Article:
records of the inner-city parishes St Mary’s and St Catherine’s, which have survived in series. In order to answer the question asked at the beginning of this section
dominant white male
authority, whether exercised by individual men or by the state. Parishrecords in Barbados reveal the implication of the vestry in the regulation
of poor white women’s behaviour, through the dispensation or
withholding of poor relief. Across the Atlantic, North Carolina’s
authorities similarly deployed the legal apparatus to punish unruly women.
Few court records of the plantation era in Barbados have survived
not all) of the covert copies were made at the source, rather than the
destination, of the letter, and it is again the Burley correspondence that
suggests that Parkhurst went to Ireland with Essex’s expedition in 1599:
1 Pearsall Smith, Wotton, II, 476.
2 CKS, Lenham ParishRecords.
The Burley manuscript
there are copies in his hand of two letters from Wotton (items 296 and
297) and one from Henry Goodere (item 462), both of whom were on
that unhappy campaign.
The next indication we have of Parkhurst’s career is a mysterious one:
on f. 40 of the
tied into debates about methodology, it easily became divorced from
the amateur audience, while offering a range of new ideas and thinking developed by academics. Most notable among these was the study
of parishrecords for family reconstitution, which in one sense is
simply a more academic approach to building a family tree; but there
are others, and this can produce tension between the academic and the
non-academic – sometimes expressed in relation to what are perceived
to be the priorities pursued by archivists.
This is pointless. There are large numbers of
to the economic situation of the villagers and the major cultural changes
under way in the area, what best contextualizes the events of 1808 are the
personal tragedies in Great Paxton in the preceding period, calamities that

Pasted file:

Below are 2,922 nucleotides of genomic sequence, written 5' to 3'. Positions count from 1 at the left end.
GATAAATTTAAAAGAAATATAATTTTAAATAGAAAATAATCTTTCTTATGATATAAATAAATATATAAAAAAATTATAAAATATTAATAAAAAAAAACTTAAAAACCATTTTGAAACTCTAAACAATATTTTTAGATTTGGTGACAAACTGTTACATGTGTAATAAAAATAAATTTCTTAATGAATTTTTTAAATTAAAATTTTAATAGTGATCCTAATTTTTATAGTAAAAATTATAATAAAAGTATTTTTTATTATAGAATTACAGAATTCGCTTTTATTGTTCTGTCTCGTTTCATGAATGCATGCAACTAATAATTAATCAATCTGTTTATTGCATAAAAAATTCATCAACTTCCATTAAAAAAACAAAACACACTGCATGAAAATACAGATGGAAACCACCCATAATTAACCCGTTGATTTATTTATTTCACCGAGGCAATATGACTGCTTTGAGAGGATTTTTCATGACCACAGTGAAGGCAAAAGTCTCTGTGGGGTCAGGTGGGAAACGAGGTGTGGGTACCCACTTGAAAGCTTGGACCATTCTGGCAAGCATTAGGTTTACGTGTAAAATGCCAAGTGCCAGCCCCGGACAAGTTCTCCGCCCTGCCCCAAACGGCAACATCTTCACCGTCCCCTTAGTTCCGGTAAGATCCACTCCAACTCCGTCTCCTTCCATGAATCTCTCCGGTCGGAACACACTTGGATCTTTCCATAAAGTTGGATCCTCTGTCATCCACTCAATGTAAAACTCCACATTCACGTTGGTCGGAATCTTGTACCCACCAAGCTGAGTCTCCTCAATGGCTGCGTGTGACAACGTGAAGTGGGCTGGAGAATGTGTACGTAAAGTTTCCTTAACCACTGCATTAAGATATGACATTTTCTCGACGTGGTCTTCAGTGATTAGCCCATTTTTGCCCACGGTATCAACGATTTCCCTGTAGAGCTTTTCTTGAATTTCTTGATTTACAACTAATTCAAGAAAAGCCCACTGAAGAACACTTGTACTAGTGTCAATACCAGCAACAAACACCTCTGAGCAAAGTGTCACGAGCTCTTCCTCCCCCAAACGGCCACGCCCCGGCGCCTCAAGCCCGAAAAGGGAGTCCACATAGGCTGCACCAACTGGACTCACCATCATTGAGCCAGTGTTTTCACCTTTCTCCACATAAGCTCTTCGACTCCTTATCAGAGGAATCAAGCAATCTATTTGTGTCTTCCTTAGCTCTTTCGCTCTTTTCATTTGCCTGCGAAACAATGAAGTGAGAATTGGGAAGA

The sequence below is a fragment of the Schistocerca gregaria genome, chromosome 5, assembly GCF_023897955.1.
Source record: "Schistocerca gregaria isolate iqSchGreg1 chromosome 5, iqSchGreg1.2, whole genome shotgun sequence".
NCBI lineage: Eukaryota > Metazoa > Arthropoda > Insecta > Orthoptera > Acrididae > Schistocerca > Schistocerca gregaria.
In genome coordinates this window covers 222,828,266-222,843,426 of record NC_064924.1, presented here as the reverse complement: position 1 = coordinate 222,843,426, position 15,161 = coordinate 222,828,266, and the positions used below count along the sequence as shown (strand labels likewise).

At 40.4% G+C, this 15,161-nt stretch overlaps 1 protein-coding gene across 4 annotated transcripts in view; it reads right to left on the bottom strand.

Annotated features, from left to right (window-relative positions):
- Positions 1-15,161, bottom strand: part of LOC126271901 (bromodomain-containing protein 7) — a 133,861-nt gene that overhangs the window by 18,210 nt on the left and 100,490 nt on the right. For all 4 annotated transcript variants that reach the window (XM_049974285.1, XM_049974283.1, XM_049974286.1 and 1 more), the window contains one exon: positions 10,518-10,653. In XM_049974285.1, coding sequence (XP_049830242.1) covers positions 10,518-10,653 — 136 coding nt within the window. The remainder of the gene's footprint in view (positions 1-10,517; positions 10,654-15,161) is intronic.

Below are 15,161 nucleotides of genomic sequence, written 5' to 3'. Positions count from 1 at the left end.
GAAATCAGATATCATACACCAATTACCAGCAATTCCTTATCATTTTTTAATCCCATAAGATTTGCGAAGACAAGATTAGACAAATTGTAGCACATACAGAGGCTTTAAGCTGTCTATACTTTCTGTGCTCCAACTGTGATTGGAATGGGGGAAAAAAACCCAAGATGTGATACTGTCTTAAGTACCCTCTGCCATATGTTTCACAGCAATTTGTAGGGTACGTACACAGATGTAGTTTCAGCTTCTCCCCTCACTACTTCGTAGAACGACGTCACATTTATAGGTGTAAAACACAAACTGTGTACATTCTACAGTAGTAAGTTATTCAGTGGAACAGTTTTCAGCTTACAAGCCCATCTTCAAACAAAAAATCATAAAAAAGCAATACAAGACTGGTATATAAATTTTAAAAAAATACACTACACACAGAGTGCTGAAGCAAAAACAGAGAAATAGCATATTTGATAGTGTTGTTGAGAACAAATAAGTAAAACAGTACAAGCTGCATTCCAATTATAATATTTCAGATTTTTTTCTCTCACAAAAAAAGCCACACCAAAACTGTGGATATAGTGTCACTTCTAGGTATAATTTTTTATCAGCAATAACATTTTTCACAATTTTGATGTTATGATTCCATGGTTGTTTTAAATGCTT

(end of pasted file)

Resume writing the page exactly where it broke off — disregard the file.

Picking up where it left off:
outline the tension, anxiety and unexplained phenomena – to paraphrase
Macfarlane’s useful remark – present in Great Paxton. According to the
parishrecords, Mary Hook, one of those imprisoned for
repository for the deposit of the
records of the bishopric and individual parishes. Usually this was the
county archives office, thus bringing together parishrecords, with
local authority records, with the papers of landed families.
Today there are record offices in every part of the United Kingdom,
staffed by experts in record management, conservation, and production. The Historical Manuscripts Commission, part of TNA, oversees
and maintains standards. It maintains the National Register of
Archives, and in June 2006 listed 2,003 record repositories in the United
Royalist hospital provision during the First Civil War
Eric Gruber von Arni
downstream from Oxford, the effects were soon
evident. The parishrecords of St Helen’s, Abingdon recorded a total of 184
burials during the summer of 1643, of which more than a third (sixty-six)
were those of soldiers.24 In late May sixteen irate and influential royalist
commanders presented a nine-point petition to the King’s Council of War.
In addition to measures aimed at preserving the army’s fighting strength,
this influential lobby requested a supply of shoes and stockings, better food
supplies, regimental wagons for use as ambulances, the establishment of